“Scaling up Renewables for Smart Electrification and Carbon Neutrality” by International Renewable Energy Agency – IRENA and Enel
The webinar will explore how increased electrification with a power sector based on variable wind and solar power will actually work. How will grid operation change and what role will AI and machine learning play? Speakers look at how a smart approach to electrification will be required in order to balance a network featuring energy storage, demand response, distributed solar and electrolysers. And how should all the different elements of this complex system be seamlessly woven together.
24 March, 14:00 – 16:00 CET
“Human Rights Institutions and the Implementation of the Paris Agreement” by The Center for International Environmental Law – CIEL, UN OHCHR, Earthjustice and Natural Justice
This high-level panel will gather ministers and other high-level speakers to discuss expectations for human rights-based climate action in 2021. The event will build upon the takeaways from the Geneva Dialogues’ thematic workshops on environmental justice; indigenous peoples and land rights; and opportunities for redress. It will provide the opportunity to discuss how specific human rights institutions and processes – such as the Human Rights Council, Special Procedures, Human Rights Treaty Bodies, and the Universal Periodic Review – can effectively contribute to addressing those issues and, more in general, how to foster synergies between the implementation processes for the Paris Agreement and the mandates of human rights bodies.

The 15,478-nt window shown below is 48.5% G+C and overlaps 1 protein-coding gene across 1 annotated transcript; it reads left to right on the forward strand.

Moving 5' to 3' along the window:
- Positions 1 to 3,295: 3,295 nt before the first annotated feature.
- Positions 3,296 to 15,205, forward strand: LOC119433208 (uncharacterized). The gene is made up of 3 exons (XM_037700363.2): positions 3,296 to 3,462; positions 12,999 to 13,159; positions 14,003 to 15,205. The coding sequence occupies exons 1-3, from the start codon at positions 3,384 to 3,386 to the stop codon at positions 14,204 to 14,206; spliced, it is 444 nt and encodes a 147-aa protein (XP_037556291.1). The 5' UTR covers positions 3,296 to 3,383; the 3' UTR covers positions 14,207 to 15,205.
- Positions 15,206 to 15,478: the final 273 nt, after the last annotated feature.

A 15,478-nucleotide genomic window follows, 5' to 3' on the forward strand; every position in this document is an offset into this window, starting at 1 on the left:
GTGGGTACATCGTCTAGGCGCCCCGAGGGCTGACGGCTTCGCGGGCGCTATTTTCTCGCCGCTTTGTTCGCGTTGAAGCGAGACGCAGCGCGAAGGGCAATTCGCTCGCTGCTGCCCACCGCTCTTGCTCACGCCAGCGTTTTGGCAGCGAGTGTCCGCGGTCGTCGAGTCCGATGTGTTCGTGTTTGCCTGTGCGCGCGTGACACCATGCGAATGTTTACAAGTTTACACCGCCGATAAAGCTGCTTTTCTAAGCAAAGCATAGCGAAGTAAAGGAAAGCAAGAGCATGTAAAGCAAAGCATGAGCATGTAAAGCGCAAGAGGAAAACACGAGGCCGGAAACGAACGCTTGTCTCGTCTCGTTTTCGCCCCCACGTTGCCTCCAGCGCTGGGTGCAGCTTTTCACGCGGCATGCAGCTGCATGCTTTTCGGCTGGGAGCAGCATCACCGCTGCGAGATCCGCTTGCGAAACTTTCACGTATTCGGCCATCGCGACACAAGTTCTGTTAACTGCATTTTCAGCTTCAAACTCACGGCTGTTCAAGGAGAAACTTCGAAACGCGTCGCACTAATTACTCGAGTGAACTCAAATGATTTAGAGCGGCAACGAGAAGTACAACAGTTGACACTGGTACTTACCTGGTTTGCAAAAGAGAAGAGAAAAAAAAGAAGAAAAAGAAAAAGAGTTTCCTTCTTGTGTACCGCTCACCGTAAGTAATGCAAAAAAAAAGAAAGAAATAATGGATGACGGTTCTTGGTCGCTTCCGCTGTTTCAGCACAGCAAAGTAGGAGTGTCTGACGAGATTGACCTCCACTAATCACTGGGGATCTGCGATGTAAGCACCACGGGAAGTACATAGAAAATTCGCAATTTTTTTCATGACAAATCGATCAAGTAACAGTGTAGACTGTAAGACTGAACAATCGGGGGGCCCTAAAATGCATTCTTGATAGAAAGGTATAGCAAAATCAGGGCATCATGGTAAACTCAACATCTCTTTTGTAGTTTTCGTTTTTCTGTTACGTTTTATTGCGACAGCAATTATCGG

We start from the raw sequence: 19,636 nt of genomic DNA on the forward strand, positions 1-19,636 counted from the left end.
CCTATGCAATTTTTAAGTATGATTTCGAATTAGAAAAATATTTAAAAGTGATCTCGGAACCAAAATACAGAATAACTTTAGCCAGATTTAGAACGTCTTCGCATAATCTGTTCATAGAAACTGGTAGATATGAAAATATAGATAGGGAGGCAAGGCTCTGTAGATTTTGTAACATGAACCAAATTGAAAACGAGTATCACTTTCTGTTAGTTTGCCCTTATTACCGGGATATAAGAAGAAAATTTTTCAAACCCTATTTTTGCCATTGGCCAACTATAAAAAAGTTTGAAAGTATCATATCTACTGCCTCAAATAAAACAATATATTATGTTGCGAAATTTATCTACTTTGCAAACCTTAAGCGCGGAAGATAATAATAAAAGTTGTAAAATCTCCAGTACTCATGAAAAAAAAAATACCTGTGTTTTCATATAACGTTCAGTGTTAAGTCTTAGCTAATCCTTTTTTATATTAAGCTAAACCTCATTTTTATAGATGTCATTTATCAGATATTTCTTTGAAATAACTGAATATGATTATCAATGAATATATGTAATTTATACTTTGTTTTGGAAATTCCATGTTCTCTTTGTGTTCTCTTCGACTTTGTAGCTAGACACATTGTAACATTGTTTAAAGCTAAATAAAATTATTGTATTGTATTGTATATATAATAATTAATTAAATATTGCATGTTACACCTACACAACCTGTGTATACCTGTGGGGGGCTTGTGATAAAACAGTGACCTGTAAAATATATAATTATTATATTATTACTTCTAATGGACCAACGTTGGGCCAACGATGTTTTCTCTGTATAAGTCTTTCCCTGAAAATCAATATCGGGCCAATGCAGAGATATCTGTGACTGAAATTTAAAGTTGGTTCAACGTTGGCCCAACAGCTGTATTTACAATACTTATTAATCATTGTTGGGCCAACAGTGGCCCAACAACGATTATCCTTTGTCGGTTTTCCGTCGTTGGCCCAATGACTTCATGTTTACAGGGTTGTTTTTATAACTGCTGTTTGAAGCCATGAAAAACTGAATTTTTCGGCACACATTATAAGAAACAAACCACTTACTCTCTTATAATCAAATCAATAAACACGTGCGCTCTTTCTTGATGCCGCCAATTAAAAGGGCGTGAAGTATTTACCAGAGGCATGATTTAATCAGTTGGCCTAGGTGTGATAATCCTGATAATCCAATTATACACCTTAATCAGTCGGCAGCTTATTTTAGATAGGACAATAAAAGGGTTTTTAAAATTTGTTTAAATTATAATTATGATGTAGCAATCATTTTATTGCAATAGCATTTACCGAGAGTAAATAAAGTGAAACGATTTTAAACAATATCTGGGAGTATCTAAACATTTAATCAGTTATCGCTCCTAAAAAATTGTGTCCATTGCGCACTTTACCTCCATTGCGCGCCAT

24 March, 14:00 – 16:30 CET
“Preparing for the review of the EU ETS – carbon pricing in non-ETS sectors” by European Roundtable on Climate Change and Sustainable Transition – ERCST